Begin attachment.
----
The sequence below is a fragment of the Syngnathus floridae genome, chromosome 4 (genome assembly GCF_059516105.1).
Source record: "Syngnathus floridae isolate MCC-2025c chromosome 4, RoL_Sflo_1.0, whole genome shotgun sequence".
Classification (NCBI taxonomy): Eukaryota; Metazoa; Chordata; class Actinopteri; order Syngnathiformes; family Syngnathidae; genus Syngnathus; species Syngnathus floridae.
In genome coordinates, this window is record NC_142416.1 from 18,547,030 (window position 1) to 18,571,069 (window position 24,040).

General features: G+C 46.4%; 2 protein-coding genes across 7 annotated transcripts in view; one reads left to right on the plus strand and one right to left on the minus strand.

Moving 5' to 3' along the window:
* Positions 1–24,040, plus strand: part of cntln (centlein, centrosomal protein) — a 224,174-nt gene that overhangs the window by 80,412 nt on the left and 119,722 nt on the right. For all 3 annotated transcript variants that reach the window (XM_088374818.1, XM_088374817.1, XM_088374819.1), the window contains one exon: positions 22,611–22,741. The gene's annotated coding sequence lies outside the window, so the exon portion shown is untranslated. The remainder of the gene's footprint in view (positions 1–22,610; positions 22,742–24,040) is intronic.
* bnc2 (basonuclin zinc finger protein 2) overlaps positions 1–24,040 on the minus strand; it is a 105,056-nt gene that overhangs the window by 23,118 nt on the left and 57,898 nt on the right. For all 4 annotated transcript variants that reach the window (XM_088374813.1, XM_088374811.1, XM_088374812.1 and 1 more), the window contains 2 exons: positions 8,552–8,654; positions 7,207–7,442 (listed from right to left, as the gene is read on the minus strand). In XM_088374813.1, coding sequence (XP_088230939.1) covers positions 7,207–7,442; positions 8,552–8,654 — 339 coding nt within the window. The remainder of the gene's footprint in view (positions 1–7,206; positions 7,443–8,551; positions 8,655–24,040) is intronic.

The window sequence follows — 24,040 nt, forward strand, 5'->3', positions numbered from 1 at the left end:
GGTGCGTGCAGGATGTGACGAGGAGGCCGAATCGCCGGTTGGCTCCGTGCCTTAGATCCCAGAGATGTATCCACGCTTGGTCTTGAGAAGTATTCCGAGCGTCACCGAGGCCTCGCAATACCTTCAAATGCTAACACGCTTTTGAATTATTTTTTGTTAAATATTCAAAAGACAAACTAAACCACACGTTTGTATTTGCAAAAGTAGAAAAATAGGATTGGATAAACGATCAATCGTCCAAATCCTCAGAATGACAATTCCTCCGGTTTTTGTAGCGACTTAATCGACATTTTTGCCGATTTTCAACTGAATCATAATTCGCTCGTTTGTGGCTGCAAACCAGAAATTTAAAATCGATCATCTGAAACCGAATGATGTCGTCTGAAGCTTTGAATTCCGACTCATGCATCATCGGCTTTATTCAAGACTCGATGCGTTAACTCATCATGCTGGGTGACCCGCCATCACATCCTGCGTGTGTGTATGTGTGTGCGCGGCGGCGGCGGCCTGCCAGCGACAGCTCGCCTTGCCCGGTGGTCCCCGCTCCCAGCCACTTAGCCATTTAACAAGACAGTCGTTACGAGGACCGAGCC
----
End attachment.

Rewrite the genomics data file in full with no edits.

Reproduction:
The sequence below is a fragment of the Syngnathus floridae genome, chromosome 4 (genome assembly GCF_059516105.1).
Source record: "Syngnathus floridae isolate MCC-2025c chromosome 4, RoL_Sflo_1.0, whole genome shotgun sequence".
Classification (NCBI taxonomy): Eukaryota; Metazoa; Chordata; class Actinopteri; order Syngnathiformes; family Syngnathidae; genus Syngnathus; species Syngnathus floridae.
In genome coordinates, this window is record NC_142416.1 from 18,547,030 (window position 1) to 18,571,069 (window position 24,040).

General features: G+C 46.4%; 2 protein-coding genes across 7 annotated transcripts in view; one reads left to right on the plus strand and one right to left on the minus strand.

Moving 5' to 3' along the window:
* Positions 1–24,040, plus strand: part of cntln (centlein, centrosomal protein) — a 224,174-nt gene that overhangs the window by 80,412 nt on the left and 119,722 nt on the right. For all 3 annotated transcript variants that reach the window (XM_088374818.1, XM_088374817.1, XM_088374819.1), the window contains one exon: positions 22,611–22,741. The gene's annotated coding sequence lies outside the window, so the exon portion shown is untranslated. The remainder of the gene's footprint in view (positions 1–22,610; positions 22,742–24,040) is intronic.
* bnc2 (basonuclin zinc finger protein 2) overlaps positions 1–24,040 on the minus strand; it is a 105,056-nt gene that overhangs the window by 23,118 nt on the left and 57,898 nt on the right. For all 4 annotated transcript variants that reach the window (XM_088374813.1, XM_088374811.1, XM_088374812.1 and 1 more), the window contains 2 exons: positions 8,552–8,654; positions 7,207–7,442 (listed from right to left, as the gene is read on the minus strand). In XM_088374813.1, coding sequence (XP_088230939.1) covers positions 7,207–7,442; positions 8,552–8,654 — 339 coding nt within the window. The remainder of the gene's footprint in view (positions 1–7,206; positions 7,443–8,551; positions 8,655–24,040) is intronic.

The window sequence follows — 24,040 nt, forward strand, 5'->3', positions numbered from 1 at the left end:
GGTGCGTGCAGGATGTGACGAGGAGGCCGAATCGCCGGTTGGCTCCGTGCCTTAGATCCCAGAGATGTATCCACGCTTGGTCTTGAGAAGTATTCCGAGCGTCACCGAGGCCTCGCAATACCTTCAAATGCTAACACGCTTTTGAATTATTTTTTGTTAAATATTCAAAAGACAAACTAAACCACACGTTTGTATTTGCAAAAGTAGAAAAATAGGATTGGATAAACGATCAATCGTCCAAATCCTCAGAATGACAATTCCTCCGGTTTTTGTAGCGACTTAATCGACATTTTTGCCGATTTTCAACTGAATCATAATTCGCTCGTTTGTGGCTGCAAACCAGAAATTTAAAATCGATCATCTGAAACCGAATGATGTCGTCTGAAGCTTTGAATTCCGACTCATGCATCATCGGCTTTATTCAAGACTCGATGCGTTAACTCATCATGCTGGGTGACCCGCCATCACATCCTGCGTGTGTGTATGTGTGTGCGCGGCGGCGGCGGCCTGCCAGCGACAGCTCGCCTTGCCCGGTGGTCCCCGCTCCCAGCCACTTAGCCATTTAACAAGACAGTCGTTACGAGGACCGAGCC